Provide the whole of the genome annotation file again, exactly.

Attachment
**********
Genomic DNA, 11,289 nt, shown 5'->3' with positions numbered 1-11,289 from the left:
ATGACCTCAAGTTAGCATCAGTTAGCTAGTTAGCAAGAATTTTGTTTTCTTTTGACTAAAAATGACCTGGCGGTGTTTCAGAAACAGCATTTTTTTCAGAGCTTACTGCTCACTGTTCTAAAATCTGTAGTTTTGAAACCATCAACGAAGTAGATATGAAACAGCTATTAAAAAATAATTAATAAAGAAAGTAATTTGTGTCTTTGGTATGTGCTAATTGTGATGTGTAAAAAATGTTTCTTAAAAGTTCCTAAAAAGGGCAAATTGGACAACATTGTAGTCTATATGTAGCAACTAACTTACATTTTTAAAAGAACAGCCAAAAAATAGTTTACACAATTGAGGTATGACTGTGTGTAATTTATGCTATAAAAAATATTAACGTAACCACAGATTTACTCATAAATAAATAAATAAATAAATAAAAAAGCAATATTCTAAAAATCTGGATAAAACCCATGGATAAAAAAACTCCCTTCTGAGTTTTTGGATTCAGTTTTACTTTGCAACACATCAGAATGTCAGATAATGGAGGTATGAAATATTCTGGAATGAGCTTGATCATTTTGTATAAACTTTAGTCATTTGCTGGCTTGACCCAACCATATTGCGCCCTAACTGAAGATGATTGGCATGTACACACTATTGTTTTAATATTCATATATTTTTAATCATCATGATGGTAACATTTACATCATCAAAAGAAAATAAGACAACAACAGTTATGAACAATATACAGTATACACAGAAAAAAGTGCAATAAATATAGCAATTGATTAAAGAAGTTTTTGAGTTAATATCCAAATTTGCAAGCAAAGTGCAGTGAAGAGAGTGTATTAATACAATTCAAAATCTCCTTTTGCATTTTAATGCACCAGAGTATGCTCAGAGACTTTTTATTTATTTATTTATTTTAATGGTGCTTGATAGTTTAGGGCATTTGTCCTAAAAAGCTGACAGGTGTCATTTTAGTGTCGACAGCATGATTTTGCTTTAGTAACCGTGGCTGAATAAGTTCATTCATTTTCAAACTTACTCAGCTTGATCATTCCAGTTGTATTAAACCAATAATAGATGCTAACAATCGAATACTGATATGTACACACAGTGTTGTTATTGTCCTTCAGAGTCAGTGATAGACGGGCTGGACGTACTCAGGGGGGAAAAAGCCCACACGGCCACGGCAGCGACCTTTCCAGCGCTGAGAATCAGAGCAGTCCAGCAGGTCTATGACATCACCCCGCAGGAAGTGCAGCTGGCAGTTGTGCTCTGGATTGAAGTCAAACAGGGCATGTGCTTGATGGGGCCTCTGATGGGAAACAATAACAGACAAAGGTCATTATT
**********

Genomic DNA, 11,289 nt, shown 5'->3' with positions numbered 1-11,289 from the left:
ATGACCTCAAGTTAGCATCAGTTAGCTAGTTAGCAAGAATTTTGTTTTCTTTTGACTAAAAATGACCTGGCGGTGTTTCAGAAACAGCATTTTTTTCAGAGCTTACTGCTCACTGTTCTAAAATCTGTAGTTTTGAAACCATCAACGAAGTAGATATGAAACAGCTATTAAAAAATAATTAATAAAGAAAGTAATTTGTGTCTTTGGTATGTGCTAATTGTGATGTGTAAAAAATGTTTCTTAAAAGTTCCTAAAAAGGGCAAATTGGACAACATTGTAGTCTATATGTAGCAACTAACTTACATTTTTAAAAGAACAGCCAAAAAATAGTTTACACAATTGAGGTATGACTGTGTGTAATTTATGCTATAAAAAATATTAACGTAACCACAGATTTACTCATAAATAAATAAATAAATAAATAAAAAAGCAATATTCTAAAAATCTGGATAAAACCCATGGATAAAAAAACTCCCTTCTGAGTTTTTGGATTCAGTTTTACTTTGCAACACATCAGAATGTCAGATAATGGAGGTATGAAATATTCTGGAATGAGCTTGATCATTTTGTATAAACTTTAGTCATTTGCTGGCTTGACCCAACCATATTGCGCCCTAACTGAAGATGATTGGCATGTACACACTATTGTTTTAATATTCATATATTTTTAATCATCATGATGGTAACATTTACATCATCAAAAGAAAATAAGACAACAACAGTTATGAACAATATACAGTATACACAGAAAAAAGTGCAATAAATATAGCAATTGATTAAAGAAGTTTTTGAGTTAATATCCAAATTTGCAAGCAAAGTGCAGTGAAGAGAGTGTATTAATACAATTCAAAATCTCCTTTTGCATTTTAATGCACCAGAGTATGCTCAGAGACTTTTTATTTATTTATTTATTTTAATGGTGCTTGATAGTTTAGGGCATTTGTCCTAAAAAGCTGACAGGTGTCATTTTAGTGTCGACAGCATGATTTTGCTTTAGTAACCGTGGCTGAATAAGTTCATTCATTTTCAAACTTACTCAGCTTGATCATTCCAGTTGTATTAAACCAATAATAGATGCTAACAATCGAATACTGATATGTACACACAGTGTTGTTATTGTCCTTCAGAGTCAGTGATAGACGGGCTGGACGTACTCAGGGGGGAAAAAGCCCACACGGCCACGGCAGCGACCTTTCCAGCGCTGAGAATCAGAGCAGTCCAGCAGGTCTATGACATCACCCCGCAGGAAGTGCAGCTGGCAGTTGTGCTCTGGATTGAAGTCAAACAGGGCATGTGCTTGATGGGGCCTCTGATGGGAAACAATAACAGACAAAGGTCATTATT